You don't say "Bím i mo" but "Tá mé i mo" etc.

Bhíodh rothair againn nuair a bhíomar inár gcónaí i bPáras = We used to have a bike as we were living in Paris.
(The same in English, by the way: You wouldn't say that you "used to live in Paris")


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 Post subject: Re: Grammar Question
PostPosted: Sat 02 Jan 2016 5:05 pm 
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Okay so bí i do anything including chónaí have a continuous meaning like bí ag so something like Táim ag bheith i mo chónaí or similar would be meaningless and redundant. Gotcha. So now tell me if these are right:

He tends not to listen when I am speaking.
Ní bhíonn sé ag éisteacht nuair atáim ag caint
He doesn't listen when I'm speaking.
Ní éisteann sé nuair atáim ag caint
He didn't tend to listen when I was speaking.
Ní bhíodh sé ag éisteacht nuair a bhí mé ag caint
He didn't listen to me when I was speaking.
Níor éist sé nuair a bhí mé ag caint

What confuses me is I am more used to a simple perfect - imperfect system like Tajik than this perfect - habitual - continuous system that you've suggested might be the same as English.

What about this?

We didn't have a car when we used to have bikes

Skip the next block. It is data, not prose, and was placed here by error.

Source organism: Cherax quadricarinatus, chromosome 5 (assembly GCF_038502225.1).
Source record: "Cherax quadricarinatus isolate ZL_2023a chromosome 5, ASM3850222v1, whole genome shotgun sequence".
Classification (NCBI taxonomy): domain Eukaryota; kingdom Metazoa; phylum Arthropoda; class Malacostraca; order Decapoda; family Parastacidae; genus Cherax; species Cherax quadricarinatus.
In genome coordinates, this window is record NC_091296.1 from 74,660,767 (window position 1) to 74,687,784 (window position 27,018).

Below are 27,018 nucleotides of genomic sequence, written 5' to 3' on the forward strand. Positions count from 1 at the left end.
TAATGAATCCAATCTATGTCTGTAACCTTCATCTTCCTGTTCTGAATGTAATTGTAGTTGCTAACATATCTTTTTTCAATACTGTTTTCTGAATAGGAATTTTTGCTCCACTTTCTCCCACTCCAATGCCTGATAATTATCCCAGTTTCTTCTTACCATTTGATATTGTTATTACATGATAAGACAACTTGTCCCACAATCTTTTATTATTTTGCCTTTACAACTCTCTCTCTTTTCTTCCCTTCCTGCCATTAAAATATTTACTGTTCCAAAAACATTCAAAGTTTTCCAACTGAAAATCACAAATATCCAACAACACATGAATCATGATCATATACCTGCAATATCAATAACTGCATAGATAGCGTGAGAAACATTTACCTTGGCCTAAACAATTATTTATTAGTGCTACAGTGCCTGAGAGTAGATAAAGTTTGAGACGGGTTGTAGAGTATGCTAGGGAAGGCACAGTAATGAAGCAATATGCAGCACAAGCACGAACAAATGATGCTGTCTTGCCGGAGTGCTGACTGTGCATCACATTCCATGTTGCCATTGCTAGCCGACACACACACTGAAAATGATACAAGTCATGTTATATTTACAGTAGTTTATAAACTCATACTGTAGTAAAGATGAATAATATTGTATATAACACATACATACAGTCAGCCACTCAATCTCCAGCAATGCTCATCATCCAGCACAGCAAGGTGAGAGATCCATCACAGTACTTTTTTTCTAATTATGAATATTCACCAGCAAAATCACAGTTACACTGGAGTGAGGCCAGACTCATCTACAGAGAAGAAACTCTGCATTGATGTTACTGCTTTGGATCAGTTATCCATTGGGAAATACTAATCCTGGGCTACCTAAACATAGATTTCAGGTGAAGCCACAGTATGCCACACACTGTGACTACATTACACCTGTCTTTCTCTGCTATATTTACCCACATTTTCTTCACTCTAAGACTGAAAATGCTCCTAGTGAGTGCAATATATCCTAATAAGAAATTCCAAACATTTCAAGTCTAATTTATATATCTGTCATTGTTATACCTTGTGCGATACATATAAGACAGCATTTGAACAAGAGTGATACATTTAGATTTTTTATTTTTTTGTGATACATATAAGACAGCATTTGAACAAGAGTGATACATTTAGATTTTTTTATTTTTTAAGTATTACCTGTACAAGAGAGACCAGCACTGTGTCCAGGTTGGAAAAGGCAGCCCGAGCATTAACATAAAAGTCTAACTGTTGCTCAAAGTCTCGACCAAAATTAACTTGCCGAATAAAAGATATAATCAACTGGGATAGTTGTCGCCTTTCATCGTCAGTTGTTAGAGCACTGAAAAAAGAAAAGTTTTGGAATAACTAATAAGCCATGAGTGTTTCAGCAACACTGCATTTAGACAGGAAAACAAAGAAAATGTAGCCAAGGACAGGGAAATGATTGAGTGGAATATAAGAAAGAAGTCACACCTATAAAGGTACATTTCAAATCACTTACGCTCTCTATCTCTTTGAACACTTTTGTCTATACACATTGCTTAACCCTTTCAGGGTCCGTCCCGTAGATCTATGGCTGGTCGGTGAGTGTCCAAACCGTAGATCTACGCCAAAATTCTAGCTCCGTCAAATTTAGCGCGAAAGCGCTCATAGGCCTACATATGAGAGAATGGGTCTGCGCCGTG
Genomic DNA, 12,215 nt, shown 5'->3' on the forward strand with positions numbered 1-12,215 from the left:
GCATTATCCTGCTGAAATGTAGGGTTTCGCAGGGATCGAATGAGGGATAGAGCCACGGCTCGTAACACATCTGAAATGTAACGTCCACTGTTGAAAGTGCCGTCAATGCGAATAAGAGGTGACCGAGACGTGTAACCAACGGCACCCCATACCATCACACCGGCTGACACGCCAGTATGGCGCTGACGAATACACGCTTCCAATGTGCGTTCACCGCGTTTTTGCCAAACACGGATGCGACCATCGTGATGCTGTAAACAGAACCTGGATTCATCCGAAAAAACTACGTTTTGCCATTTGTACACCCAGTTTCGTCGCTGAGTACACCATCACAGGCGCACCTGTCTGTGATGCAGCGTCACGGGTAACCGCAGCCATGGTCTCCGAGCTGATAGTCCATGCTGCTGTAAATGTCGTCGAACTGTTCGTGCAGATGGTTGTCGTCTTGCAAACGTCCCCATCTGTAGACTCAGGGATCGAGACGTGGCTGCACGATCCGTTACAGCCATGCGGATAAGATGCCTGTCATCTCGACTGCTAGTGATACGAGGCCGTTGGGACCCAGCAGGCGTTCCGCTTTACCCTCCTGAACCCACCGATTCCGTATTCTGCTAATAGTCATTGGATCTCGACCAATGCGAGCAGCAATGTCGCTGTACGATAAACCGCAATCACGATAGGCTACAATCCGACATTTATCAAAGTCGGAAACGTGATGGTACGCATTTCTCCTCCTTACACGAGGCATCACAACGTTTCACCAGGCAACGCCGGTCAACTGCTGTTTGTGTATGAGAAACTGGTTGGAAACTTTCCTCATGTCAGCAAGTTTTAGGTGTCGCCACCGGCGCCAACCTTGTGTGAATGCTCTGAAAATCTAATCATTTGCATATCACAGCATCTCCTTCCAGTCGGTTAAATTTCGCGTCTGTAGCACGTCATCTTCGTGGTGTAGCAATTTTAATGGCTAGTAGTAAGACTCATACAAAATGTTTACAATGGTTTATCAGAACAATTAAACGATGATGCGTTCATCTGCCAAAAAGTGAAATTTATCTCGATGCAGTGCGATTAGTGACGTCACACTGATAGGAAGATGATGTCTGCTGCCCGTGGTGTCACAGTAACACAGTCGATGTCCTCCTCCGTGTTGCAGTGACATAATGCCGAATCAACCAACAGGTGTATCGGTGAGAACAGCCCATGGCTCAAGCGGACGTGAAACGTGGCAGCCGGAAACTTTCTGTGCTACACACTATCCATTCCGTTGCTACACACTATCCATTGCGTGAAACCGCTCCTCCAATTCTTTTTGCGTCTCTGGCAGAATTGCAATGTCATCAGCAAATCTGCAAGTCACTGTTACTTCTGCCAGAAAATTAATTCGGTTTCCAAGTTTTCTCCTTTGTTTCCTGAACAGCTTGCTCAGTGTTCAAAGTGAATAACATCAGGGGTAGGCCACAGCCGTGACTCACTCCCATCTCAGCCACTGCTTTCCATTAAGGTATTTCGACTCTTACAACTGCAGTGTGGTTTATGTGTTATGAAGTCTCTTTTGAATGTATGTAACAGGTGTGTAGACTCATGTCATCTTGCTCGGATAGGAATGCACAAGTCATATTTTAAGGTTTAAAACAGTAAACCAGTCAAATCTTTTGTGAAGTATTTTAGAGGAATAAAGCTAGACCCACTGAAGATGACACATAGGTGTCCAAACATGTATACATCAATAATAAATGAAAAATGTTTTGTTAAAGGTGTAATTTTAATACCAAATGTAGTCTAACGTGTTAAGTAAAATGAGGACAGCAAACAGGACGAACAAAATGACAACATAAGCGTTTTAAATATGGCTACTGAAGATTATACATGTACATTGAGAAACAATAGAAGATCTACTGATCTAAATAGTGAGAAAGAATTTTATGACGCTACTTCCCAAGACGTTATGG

Ní bhíodh gluaisteán againn nuair a bhíodh rothairse againn.

Or should one be ní raibh? Or should "agus" be used??

What about this
I used to always listen to you but I don't anymore
D'éistínn i gcónaí leat ach ní éistim leat níos mó.

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 Post subject: Re: Grammar Question
PostPosted: Sat 02 Jan 2016 5:09 pm 
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And one more I forgot to mention, why this:

An mbíodh sacar á imirt agat nuair a bhí tú i do chailín?
Did you used to [be ]play[ing] soccer when you were a girl?

I would have expected
An imríteá sacar nuair a bhí tú i do chailín?

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 Post subject: Re: Grammar Question
PostPosted: Mon 04 Jan 2016 12:20 am 
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This is a third question. Sorry I'm asking faster than y'all can get back to me

I noticed

ar an dochtúir
But
ar an nGaeilge

Is this because the /ng/ is not the same as /n/ so the preceding n in an doesn't negate it?

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 Post subject: Re: Grammar Question
PostPosted: Mon 04 Jan 2016 3:15 am 
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I'm not sure I understood your question.
Anyway, Connachta and Ulster Irish have "ar a' d...".
Munster has "ar a' nd..."

Connachta has "ar a' nGaeilge"
Munster : ar a' nGaelainn
Ulster: ar a' Ghaeilg